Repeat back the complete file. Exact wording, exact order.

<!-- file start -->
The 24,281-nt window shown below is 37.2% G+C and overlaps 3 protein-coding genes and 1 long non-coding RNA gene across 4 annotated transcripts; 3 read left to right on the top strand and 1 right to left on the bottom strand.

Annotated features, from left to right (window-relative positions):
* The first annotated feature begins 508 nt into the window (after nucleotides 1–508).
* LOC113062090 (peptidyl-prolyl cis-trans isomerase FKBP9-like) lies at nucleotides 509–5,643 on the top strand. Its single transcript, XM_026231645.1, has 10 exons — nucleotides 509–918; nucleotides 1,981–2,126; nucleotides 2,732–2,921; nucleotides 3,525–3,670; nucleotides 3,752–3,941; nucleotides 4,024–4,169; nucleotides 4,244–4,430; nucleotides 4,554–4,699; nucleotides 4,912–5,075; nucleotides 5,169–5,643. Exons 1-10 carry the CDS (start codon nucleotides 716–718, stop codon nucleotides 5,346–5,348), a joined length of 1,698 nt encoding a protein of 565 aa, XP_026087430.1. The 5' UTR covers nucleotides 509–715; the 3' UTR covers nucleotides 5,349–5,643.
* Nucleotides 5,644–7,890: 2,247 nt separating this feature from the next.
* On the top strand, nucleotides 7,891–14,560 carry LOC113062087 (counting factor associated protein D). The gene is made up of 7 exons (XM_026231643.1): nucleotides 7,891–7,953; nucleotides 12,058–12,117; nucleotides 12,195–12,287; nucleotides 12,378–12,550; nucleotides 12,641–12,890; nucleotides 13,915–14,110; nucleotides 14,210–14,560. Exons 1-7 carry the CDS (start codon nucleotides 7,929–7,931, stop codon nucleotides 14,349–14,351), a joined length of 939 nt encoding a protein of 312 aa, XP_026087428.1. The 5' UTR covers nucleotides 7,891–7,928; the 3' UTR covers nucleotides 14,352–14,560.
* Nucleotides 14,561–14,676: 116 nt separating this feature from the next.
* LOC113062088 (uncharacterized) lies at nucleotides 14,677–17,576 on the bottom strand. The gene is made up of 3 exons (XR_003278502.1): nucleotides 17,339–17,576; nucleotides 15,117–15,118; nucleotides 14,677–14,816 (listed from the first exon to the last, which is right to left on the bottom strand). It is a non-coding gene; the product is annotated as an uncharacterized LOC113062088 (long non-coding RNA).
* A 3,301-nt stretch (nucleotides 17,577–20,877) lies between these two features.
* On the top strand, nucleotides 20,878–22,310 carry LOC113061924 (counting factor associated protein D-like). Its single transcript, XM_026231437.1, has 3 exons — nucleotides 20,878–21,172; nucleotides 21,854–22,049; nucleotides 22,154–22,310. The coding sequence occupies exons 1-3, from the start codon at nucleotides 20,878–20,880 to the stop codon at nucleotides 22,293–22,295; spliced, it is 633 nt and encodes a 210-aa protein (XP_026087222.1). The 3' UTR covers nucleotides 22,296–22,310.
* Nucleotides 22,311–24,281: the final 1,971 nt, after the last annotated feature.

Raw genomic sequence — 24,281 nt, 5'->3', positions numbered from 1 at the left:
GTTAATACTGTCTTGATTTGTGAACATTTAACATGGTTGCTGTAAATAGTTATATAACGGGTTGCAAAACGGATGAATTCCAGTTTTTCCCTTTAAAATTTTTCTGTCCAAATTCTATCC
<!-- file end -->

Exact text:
The 24,281-nt window shown below is 37.2% G+C and overlaps 3 protein-coding genes and 1 long non-coding RNA gene across 4 annotated transcripts; 3 read left to right on the top strand and 1 right to left on the bottom strand.

Annotated features, from left to right (window-relative positions):
* The first annotated feature begins 508 nt into the window (after nucleotides 1–508).
* LOC113062090 (peptidyl-prolyl cis-trans isomerase FKBP9-like) lies at nucleotides 509–5,643 on the top strand. Its single transcript, XM_026231645.1, has 10 exons — nucleotides 509–918; nucleotides 1,981–2,126; nucleotides 2,732–2,921; nucleotides 3,525–3,670; nucleotides 3,752–3,941; nucleotides 4,024–4,169; nucleotides 4,244–4,430; nucleotides 4,554–4,699; nucleotides 4,912–5,075; nucleotides 5,169–5,643. Exons 1-10 carry the CDS (start codon nucleotides 716–718, stop codon nucleotides 5,346–5,348), a joined length of 1,698 nt encoding a protein of 565 aa, XP_026087430.1. The 5' UTR covers nucleotides 509–715; the 3' UTR covers nucleotides 5,349–5,643.
* Nucleotides 5,644–7,890: 2,247 nt separating this feature from the next.
* On the top strand, nucleotides 7,891–14,560 carry LOC113062087 (counting factor associated protein D). The gene is made up of 7 exons (XM_026231643.1): nucleotides 7,891–7,953; nucleotides 12,058–12,117; nucleotides 12,195–12,287; nucleotides 12,378–12,550; nucleotides 12,641–12,890; nucleotides 13,915–14,110; nucleotides 14,210–14,560. Exons 1-7 carry the CDS (start codon nucleotides 7,929–7,931, stop codon nucleotides 14,349–14,351), a joined length of 939 nt encoding a protein of 312 aa, XP_026087428.1. The 5' UTR covers nucleotides 7,891–7,928; the 3' UTR covers nucleotides 14,352–14,560.
* Nucleotides 14,561–14,676: 116 nt separating this feature from the next.
* LOC113062088 (uncharacterized) lies at nucleotides 14,677–17,576 on the bottom strand. The gene is made up of 3 exons (XR_003278502.1): nucleotides 17,339–17,576; nucleotides 15,117–15,118; nucleotides 14,677–14,816 (listed from the first exon to the last, which is right to left on the bottom strand). It is a non-coding gene; the product is annotated as an uncharacterized LOC113062088 (long non-coding RNA).
* A 3,301-nt stretch (nucleotides 17,577–20,877) lies between these two features.
* On the top strand, nucleotides 20,878–22,310 carry LOC113061924 (counting factor associated protein D-like). Its single transcript, XM_026231437.1, has 3 exons — nucleotides 20,878–21,172; nucleotides 21,854–22,049; nucleotides 22,154–22,310. The coding sequence occupies exons 1-3, from the start codon at nucleotides 20,878–20,880 to the stop codon at nucleotides 22,293–22,295; spliced, it is 633 nt and encodes a 210-aa protein (XP_026087222.1). The 3' UTR covers nucleotides 22,296–22,310.
* Nucleotides 22,311–24,281: the final 1,971 nt, after the last annotated feature.

Raw genomic sequence — 24,281 nt, 5'->3', positions numbered from 1 at the left:
GTTAATACTGTCTTGATTTGTGAACATTTAACATGGTTGCTGTAAATAGTTATATAACGGGTTGCAAAACGGATGAATTCCAGTTTTTCCCTTTAAAATTTTTCTGTCCAAATTCTATCC